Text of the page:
Poetry Month: Feel Your Feelings

"Feel Your Feelings" is not new advice; it didn't come to us from codependence studies. It is ancient wisdom teaching us to stay fully present to every bit of ourselves.

Here is "The Guest House" by Rumi:

This being human is a guest house.
Every morning a new arrival.
A joy, a depression, a meanness,
some momentary awareness comes
as an unexpected visitor.
Welcome and entertain them all!
Even if they are a crowd of sorrows,
who violently sweep your house
empty of its furniture,
still, treat each guest honorably.
He may be clearing you out
for some new delight.
The dark thought, the shame, the malice.
meet them at the door laughing and invite them in.
Be grateful for whatever comes.
because each has been sent
as a guide from beyond.

-- Jelaluddin Rumi,  translation by Coleman Barks

Friday, April 06, 2012

Good Friday

I have an Easter memory from years ago. I was living in Washington, DC, and that year was a low point in my life. My older sister had recently died and both of my brothers were seriously ill; my best friend was leaving town, and on top of that I was questioning my work.

In my journal that April I wrote, “Am I depressed?” When I read those pages now I laugh and shake my head. “Depressed?” That I even had to ask. In that long year I thought I’d never laugh again, just as I thought I’d never again feel love, the joy of easy friendship, or the satisfaction of good work.

I went to church that Easter out of both habit and desperation. I had grown up in a church going family. It was what we did. And so to honor the family that I was losing I went. I chose a big downtown church for Easter services—one with hundreds in the congregation--not daring to visit a smaller church where I might have to speak to people or be embarrassed by my own tears. I wanted the paradoxical safety and anonymity of being in a crowd. 

The minister that Easter Sunday said many things that I don’t remember but one sentence has stayed with me all these years. He said, “We live in a Good Friday world…”  That I understood. A Good Friday world is a world full of suffering, questioning, unfairness, trouble, mistakes, hurts, losses and grief. That was certainly confirmation of my life that day. “But”, he continued, “We are Easter people.” Those words stopped me cold. I was stunned to be reminded that painful morning that there was something other than what I was feeling.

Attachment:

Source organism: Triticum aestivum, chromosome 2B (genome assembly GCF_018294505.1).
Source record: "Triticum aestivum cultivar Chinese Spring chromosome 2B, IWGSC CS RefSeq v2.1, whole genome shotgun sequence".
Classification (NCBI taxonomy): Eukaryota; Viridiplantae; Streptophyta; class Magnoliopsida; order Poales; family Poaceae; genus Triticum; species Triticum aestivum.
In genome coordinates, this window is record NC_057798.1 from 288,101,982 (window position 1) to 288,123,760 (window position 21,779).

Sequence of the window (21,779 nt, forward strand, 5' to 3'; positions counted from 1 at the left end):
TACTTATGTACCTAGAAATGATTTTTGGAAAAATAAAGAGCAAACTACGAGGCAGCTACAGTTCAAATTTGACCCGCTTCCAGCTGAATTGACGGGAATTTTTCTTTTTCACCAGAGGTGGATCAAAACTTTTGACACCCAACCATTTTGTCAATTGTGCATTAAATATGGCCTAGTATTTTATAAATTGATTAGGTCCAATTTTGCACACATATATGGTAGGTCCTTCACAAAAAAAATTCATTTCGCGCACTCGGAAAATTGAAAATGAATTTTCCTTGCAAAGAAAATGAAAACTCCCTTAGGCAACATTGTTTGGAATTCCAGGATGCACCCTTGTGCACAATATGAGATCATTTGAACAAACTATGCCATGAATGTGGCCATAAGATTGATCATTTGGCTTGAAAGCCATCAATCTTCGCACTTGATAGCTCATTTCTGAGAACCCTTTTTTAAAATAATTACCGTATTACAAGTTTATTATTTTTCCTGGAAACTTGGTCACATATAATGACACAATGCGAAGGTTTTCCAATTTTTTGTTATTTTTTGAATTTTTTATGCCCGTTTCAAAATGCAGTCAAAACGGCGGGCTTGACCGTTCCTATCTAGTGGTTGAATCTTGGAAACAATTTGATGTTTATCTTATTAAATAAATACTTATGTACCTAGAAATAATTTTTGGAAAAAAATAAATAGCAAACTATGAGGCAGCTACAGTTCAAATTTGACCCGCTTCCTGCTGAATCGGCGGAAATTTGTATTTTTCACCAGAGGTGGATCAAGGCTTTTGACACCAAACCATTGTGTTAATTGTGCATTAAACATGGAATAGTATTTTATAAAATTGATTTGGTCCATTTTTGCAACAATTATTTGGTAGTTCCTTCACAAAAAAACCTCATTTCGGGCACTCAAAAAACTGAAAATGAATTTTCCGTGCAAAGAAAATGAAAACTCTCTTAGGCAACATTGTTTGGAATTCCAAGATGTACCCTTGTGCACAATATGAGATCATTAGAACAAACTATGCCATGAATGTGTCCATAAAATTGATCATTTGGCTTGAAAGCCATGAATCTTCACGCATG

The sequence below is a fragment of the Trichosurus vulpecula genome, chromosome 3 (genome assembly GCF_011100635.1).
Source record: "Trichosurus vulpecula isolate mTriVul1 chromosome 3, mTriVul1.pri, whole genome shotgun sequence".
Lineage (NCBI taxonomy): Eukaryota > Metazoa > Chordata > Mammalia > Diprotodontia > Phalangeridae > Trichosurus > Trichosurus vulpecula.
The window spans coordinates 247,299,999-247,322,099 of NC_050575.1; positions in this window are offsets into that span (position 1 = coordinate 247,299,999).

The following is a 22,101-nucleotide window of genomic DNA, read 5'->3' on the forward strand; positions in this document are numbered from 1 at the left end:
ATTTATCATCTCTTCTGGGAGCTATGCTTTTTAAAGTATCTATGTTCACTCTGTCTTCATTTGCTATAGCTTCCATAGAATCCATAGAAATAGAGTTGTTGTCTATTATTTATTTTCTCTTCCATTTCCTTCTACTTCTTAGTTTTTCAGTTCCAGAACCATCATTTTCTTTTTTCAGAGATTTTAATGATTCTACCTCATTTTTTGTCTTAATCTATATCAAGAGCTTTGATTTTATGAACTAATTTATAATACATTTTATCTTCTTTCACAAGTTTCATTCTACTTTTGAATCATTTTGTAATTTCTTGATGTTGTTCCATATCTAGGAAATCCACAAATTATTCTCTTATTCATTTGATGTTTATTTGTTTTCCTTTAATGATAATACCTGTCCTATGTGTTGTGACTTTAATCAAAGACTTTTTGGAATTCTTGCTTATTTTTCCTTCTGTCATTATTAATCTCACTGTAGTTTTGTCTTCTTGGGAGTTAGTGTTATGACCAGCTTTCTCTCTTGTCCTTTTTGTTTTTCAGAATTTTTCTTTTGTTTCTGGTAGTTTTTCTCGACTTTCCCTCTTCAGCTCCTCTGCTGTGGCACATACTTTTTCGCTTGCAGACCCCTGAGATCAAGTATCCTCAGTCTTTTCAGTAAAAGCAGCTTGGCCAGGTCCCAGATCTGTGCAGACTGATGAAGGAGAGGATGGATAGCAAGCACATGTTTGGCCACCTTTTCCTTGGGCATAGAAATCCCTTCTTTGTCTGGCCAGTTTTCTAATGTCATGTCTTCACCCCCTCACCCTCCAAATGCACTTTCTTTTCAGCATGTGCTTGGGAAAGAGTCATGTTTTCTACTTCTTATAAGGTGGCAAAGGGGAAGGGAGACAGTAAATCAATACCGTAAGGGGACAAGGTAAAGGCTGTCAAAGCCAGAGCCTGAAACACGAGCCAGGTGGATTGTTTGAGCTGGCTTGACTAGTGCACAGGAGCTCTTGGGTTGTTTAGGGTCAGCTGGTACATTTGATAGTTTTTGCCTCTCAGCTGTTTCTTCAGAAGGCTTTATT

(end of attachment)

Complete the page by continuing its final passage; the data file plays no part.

My life was not instantly transformed; his words did not change the course of my brothers’ illness; nor give me answers to my questions. But the idea of being “Easter people” gave me a pause in my grief and the teeniest hope that there really did exist something other than pain.

Today all of the things that hurt so much back then have changed. As my brothers died friends came forward to help. I began to write and publish. Months later I fell in love and moved to upstate New York where a new life began with new friends, new work and yes, of course, new problems.

What strikes me now is that this believing in “Easter” in the midst of “Good Friday” is as much about being an American as it is about being Christian.  Americans are, by character, a people of reinvention. There is an extra layer of intention that we bring to “new life” that isn’t true even in other predominately Christian cultures.  As Americans we are future oriented, we look forward not back, and we are, for the most part, a culture of optimistic, hopeful people.

The gift from that Easter service many years ago was the reminder that we are, by religion or culture, a people who believe in possibility. When our hearts are shattered we are sometimes shocked to discover that there is joy as well as pain inside. Out of the ashes of our mistakes, from our defeats and even our despair, we rise again in better lives.

Wednesday, April 04, 2012

April is Poetry Month

April is Poetry Month so,

“Let us remember…that in the end we go to poetry for one reason, so that we might more fully inhabit our lives and the world in which we live them, and that if we more fully inhabit these things, we might be less apt to destroy both.” --Christian Wiman

For this Poetry Month I’ll be adding some poems about recovery, and growth and changing our lives. I hope you’ll make them part of your meditation and that you will share them too.

We begin with Mary Oliver who writes in “The Journey” about the experience that many of us had that got us here:

The Journey by Mary Oliver
One day you finally knew

what you had to do, and began,
though the voices around you
kept shouting 
their bad advice-

though the whole house
began to tremble

and you felt the old tug 
at your ankles.
"Mend my life!"
each voice cried.
But you didn't stop.
You knew what you had to do,
though the wind pried 
with its stiff fingers
at the very foundations,

though their melancholy
 was terrible.
t was already late 
and a wild night,

and the road full of fallen 
and stones.
But little by little,
as you left their voices behind,
the stars began to burn 
through the sheets of clouds,
and there was a new voice

which you slowly
 recognized as your own,

that kept you company
 as you strode deeper and deeper

into the world, 
determined to do
 the only thing you could do
determined to save 
the only life you could save.